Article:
My teacher and textbook distinguish between the $sp$,$sp^2$ and $sp^3$ hybrid orbitals' shapes by saying that the first has linear shape, the second has trigonal shape, and the third has tetrahedral shape. Are they saying this because in the case of $sp$ hybridization, since 2 different orbitals hybridized to form this orbital, the total number of hybridized orbitals will also be 2(stated by MO theory)? So since 2 bonds are created, the shape of molecule will be linear. Similarly in $sp^2$, there will be 3 hybridized orbitals therefore 3 bonds, thus trigonal shape. Is this what it means to say that the $sp$ has "linear shape"? (Meaning that the "shape of the hybridized orbital" is just the same as the molecule formed when that hybridization takes place.)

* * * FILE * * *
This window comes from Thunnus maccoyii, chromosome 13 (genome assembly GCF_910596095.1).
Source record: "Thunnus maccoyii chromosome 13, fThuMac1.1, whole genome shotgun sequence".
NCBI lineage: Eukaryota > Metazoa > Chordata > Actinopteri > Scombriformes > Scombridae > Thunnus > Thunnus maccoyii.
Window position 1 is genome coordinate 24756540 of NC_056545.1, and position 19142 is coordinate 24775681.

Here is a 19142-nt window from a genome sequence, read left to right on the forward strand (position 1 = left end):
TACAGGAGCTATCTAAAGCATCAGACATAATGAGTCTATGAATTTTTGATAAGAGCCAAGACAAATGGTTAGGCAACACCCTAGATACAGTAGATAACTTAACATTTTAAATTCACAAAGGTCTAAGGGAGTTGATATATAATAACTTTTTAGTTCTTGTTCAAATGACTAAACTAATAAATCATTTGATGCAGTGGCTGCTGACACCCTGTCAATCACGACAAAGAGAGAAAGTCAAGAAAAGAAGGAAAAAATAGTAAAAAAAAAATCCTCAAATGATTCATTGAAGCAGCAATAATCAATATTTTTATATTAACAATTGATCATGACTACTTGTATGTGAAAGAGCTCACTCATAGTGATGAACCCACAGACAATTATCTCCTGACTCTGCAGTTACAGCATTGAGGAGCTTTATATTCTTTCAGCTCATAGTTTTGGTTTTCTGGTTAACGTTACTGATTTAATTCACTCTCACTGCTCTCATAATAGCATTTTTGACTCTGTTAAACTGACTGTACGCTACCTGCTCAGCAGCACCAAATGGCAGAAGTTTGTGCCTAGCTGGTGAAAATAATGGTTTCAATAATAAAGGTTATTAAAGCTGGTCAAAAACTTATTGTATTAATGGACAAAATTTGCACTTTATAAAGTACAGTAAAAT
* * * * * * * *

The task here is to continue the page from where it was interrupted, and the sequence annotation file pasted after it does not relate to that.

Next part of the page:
Also, won't this not consistently be true when lone electron pairs are involved as based on VSEPR theory, their repulsions affect the geometry of the molecule? Or is it that the shape of hybrid orbitals is the same despite lone pairs because sometimes lone pairs themselves are inside hybrid orbitals?

  • 1
    $\begingroup$ Well, the shapes of the orbitals are alike as they come from linear combinations of the same orbitals. However, they coordinate in different ways. More precisely, the coordination determines how the organisations will combine. $\endgroup$ Commented Aug 29, 2022 at 0:02
  • $\begingroup$ Related: chemistry.stackexchange.com/q/82133/72973 $\endgroup$
    – Karsten
    Commented Aug 29, 2022 at 18:01


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